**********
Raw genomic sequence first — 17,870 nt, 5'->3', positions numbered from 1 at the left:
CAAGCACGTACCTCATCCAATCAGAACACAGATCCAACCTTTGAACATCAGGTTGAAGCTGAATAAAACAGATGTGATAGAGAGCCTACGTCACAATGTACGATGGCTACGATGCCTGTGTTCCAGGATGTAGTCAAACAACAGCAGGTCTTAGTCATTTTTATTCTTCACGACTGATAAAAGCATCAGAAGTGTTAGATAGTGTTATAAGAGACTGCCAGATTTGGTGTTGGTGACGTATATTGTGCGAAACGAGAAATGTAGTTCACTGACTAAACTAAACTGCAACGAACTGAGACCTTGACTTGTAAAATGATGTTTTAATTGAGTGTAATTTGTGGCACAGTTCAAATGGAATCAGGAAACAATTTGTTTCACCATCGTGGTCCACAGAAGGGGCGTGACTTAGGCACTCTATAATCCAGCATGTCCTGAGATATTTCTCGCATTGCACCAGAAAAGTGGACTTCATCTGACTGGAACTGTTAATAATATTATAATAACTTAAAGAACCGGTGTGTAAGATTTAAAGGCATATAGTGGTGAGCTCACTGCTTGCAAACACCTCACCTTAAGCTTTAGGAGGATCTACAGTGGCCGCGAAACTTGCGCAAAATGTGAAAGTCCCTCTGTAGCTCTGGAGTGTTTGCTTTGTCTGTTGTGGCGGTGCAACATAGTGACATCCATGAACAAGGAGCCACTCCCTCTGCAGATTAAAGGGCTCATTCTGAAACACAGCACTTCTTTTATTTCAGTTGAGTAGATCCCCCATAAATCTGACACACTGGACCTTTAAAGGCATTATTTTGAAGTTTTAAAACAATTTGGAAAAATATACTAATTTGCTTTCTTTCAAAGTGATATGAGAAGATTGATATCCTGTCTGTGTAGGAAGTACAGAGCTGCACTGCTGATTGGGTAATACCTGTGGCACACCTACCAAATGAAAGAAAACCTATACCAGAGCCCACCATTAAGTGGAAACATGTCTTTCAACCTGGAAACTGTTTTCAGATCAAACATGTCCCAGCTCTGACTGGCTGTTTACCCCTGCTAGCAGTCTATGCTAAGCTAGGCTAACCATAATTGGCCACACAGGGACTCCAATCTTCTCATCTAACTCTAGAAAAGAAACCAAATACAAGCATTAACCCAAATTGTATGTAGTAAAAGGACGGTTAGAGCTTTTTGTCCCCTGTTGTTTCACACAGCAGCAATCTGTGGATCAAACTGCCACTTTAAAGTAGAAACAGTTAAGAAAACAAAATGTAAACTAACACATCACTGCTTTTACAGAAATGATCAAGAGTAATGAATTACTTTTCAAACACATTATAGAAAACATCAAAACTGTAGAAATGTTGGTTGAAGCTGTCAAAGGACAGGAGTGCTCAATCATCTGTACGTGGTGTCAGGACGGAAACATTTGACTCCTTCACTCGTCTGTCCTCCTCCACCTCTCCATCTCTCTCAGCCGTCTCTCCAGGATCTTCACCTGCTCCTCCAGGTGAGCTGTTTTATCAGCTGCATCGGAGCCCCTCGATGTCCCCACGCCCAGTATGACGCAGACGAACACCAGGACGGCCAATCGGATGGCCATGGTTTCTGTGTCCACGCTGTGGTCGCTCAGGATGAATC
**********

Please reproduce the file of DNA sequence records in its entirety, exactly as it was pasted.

Raw genomic sequence first — 17,870 nt, 5'->3', positions numbered from 1 at the left:
CAAGCACGTACCTCATCCAATCAGAACACAGATCCAACCTTTGAACATCAGGTTGAAGCTGAATAAAACAGATGTGATAGAGAGCCTACGTCACAATGTACGATGGCTACGATGCCTGTGTTCCAGGATGTAGTCAAACAACAGCAGGTCTTAGTCATTTTTATTCTTCACGACTGATAAAAGCATCAGAAGTGTTAGATAGTGTTATAAGAGACTGCCAGATTTGGTGTTGGTGACGTATATTGTGCGAAACGAGAAATGTAGTTCACTGACTAAACTAAACTGCAACGAACTGAGACCTTGACTTGTAAAATGATGTTTTAATTGAGTGTAATTTGTGGCACAGTTCAAATGGAATCAGGAAACAATTTGTTTCACCATCGTGGTCCACAGAAGGGGCGTGACTTAGGCACTCTATAATCCAGCATGTCCTGAGATATTTCTCGCATTGCACCAGAAAAGTGGACTTCATCTGACTGGAACTGTTAATAATATTATAATAACTTAAAGAACCGGTGTGTAAGATTTAAAGGCATATAGTGGTGAGCTCACTGCTTGCAAACACCTCACCTTAAGCTTTAGGAGGATCTACAGTGGCCGCGAAACTTGCGCAAAATGTGAAAGTCCCTCTGTAGCTCTGGAGTGTTTGCTTTGTCTGTTGTGGCGGTGCAACATAGTGACATCCATGAACAAGGAGCCACTCCCTCTGCAGATTAAAGGGCTCATTCTGAAACACAGCACTTCTTTTATTTCAGTTGAGTAGATCCCCCATAAATCTGACACACTGGACCTTTAAAGGCATTATTTTGAAGTTTTAAAACAATTTGGAAAAATATACTAATTTGCTTTCTTTCAAAGTGATATGAGAAGATTGATATCCTGTCTGTGTAGGAAGTACAGAGCTGCACTGCTGATTGGGTAATACCTGTGGCACACCTACCAAATGAAAGAAAACCTATACCAGAGCCCACCATTAAGTGGAAACATGTCTTTCAACCTGGAAACTGTTTTCAGATCAAACATGTCCCAGCTCTGACTGGCTGTTTACCCCTGCTAGCAGTCTATGCTAAGCTAGGCTAACCATAATTGGCCACACAGGGACTCCAATCTTCTCATCTAACTCTAGAAAAGAAACCAAATACAAGCATTAACCCAAATTGTATGTAGTAAAAGGACGGTTAGAGCTTTTTGTCCCCTGTTGTTTCACACAGCAGCAATCTGTGGATCAAACTGCCACTTTAAAGTAGAAACAGTTAAGAAAACAAAATGTAAACTAACACATCACTGCTTTTACAGAAATGATCAAGAGTAATGAATTACTTTTCAAACACATTATAGAAAACATCAAAACTGTAGAAATGTTGGTTGAAGCTGTCAAAGGACAGGAGTGCTCAATCATCTGTACGTGGTGTCAGGACGGAAACATTTGACTCCTTCACTCGTCTGTCCTCCTCCACCTCTCCATCTCTCTCAGCCGTCTCTCCAGGATCTTCACCTGCTCCTCCAGGTGAGCTGTTTTATCAGCTGCATCGGAGCCCCTCGATGTCCCCACGCCCAGTATGACGCAGACGAACACCAGGACGGCCAATCGGATGGCCATGGTTTCTGTGTCCACGCTGTGGTCGCTCAGGATGAATC